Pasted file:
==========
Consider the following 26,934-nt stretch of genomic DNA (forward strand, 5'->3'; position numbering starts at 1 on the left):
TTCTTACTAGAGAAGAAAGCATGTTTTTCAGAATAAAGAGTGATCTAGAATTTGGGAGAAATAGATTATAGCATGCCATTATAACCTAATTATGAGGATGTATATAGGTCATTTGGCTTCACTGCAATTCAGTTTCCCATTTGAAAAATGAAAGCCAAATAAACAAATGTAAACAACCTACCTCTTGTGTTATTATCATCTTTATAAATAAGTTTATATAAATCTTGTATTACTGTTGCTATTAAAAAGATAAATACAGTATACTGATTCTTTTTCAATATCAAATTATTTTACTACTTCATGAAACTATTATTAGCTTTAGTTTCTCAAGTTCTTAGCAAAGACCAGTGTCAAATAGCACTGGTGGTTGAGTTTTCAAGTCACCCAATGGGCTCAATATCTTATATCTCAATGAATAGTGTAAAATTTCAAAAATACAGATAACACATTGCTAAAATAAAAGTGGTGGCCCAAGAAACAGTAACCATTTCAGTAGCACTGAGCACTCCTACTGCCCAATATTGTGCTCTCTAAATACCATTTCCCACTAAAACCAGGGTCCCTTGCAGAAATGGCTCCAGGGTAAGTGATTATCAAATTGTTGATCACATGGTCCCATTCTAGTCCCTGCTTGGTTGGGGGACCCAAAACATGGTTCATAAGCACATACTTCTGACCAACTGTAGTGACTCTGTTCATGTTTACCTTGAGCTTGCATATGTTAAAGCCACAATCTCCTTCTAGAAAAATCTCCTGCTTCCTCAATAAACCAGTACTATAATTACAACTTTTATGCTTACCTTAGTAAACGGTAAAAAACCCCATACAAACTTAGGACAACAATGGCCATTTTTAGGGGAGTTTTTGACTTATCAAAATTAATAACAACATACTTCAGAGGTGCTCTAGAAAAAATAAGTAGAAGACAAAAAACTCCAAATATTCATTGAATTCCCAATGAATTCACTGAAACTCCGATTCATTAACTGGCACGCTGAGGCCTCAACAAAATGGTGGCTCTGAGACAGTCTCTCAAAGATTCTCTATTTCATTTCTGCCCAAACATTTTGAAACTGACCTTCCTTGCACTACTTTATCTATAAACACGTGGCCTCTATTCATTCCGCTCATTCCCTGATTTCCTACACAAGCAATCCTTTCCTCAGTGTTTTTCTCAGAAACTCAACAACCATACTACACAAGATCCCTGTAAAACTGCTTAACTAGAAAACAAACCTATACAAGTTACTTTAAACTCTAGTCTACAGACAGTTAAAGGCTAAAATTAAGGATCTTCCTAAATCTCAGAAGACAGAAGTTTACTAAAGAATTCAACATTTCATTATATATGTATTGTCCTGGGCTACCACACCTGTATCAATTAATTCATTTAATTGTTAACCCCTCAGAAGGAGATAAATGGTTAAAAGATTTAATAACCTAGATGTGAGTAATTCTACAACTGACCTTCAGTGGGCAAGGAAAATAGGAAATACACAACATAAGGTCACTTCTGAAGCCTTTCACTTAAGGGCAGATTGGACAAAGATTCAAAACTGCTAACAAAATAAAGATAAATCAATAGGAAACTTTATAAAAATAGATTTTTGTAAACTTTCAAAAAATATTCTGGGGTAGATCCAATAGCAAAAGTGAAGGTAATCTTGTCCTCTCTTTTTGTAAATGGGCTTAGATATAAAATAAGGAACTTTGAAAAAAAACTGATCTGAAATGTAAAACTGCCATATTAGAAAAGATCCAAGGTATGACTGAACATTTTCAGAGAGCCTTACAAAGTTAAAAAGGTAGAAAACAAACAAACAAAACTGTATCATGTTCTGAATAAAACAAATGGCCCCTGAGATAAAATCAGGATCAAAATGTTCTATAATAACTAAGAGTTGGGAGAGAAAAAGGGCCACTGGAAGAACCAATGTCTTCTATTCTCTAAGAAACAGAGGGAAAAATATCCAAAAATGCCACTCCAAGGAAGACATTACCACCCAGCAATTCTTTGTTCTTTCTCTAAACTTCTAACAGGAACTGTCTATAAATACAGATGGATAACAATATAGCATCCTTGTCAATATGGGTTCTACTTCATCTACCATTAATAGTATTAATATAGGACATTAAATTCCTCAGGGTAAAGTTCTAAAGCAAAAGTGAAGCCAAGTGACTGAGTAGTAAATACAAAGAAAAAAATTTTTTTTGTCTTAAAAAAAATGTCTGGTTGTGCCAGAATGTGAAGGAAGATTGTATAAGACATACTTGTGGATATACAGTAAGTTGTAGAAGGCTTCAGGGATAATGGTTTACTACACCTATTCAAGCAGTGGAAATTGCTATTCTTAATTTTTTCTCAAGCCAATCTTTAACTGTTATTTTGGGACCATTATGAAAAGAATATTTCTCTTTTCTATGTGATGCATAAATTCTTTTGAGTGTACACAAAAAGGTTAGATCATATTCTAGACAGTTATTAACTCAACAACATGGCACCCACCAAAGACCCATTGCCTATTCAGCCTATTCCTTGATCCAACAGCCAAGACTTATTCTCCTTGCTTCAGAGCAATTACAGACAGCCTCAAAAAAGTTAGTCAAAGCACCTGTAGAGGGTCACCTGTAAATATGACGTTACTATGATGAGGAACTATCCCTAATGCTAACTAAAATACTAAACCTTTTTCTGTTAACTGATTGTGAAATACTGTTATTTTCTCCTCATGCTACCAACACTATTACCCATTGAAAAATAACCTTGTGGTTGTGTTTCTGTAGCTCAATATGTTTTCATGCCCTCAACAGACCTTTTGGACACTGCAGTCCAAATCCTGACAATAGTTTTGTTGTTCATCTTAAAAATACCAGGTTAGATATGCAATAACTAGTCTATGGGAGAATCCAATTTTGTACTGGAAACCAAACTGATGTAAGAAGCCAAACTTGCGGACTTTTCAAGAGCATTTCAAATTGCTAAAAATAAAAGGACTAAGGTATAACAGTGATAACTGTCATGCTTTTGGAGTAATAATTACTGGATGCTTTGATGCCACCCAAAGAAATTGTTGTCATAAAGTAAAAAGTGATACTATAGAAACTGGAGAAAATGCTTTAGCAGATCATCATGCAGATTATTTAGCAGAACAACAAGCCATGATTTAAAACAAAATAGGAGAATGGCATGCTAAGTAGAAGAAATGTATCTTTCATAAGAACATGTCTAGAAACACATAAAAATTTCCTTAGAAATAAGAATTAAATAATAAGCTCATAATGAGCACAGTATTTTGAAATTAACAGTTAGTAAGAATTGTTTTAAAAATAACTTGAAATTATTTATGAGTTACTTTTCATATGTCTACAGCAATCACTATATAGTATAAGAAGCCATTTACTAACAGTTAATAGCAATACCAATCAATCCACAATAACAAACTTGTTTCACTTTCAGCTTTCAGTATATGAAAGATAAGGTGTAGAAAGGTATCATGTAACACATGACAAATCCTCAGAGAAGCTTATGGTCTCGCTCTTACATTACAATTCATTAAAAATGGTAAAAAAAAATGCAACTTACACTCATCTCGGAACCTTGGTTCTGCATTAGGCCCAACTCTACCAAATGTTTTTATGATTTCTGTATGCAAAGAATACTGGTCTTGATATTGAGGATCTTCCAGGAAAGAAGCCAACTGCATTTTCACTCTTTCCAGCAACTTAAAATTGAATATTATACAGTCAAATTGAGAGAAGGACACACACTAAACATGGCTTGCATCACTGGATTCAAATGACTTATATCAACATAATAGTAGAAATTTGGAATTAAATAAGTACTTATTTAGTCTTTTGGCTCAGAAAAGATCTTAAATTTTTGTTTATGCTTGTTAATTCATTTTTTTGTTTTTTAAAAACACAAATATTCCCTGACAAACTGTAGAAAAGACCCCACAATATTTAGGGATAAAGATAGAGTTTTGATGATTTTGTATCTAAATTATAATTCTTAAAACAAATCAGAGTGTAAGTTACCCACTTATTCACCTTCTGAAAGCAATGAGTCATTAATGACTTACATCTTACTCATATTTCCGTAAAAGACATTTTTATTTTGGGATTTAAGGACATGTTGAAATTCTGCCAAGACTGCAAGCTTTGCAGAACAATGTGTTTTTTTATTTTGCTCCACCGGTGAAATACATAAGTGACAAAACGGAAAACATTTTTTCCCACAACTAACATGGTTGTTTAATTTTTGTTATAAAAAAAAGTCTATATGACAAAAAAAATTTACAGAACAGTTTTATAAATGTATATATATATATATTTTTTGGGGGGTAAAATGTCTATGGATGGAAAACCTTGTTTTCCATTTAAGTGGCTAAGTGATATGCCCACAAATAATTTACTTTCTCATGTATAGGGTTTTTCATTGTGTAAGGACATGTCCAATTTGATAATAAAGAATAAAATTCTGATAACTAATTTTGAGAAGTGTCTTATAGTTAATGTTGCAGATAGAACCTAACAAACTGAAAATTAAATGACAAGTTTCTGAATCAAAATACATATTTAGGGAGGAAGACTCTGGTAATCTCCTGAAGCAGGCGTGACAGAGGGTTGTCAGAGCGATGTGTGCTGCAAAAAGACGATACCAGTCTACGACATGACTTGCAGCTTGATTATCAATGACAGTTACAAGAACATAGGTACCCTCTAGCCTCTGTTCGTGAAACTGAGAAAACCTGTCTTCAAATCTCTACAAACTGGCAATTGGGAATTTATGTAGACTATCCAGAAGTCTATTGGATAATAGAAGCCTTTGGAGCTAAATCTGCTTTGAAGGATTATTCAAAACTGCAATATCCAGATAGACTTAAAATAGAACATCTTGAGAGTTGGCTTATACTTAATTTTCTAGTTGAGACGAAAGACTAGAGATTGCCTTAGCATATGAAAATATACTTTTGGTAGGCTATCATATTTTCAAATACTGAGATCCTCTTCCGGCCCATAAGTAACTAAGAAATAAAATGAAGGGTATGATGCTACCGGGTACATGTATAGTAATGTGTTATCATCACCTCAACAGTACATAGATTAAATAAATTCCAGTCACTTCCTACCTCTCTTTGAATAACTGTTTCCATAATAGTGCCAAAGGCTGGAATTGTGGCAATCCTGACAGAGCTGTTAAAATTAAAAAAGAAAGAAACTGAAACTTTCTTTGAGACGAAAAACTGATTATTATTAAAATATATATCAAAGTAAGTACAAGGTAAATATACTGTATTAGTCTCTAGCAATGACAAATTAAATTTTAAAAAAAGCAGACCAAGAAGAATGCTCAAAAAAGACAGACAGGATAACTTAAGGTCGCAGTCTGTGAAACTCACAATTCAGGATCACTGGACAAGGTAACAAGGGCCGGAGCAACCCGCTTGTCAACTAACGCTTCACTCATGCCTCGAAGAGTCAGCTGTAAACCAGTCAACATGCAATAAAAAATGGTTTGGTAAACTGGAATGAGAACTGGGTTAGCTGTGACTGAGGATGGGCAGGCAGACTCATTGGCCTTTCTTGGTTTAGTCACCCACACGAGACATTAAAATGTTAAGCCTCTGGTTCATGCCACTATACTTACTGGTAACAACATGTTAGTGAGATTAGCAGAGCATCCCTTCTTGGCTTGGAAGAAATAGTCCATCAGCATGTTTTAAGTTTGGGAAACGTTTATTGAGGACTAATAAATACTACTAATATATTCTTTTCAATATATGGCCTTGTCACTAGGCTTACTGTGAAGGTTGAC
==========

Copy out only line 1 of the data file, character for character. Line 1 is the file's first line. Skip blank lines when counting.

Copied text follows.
Consider the following 26,934-nt stretch of genomic DNA (forward strand, 5'->3'; position numbering starts at 1 on the left):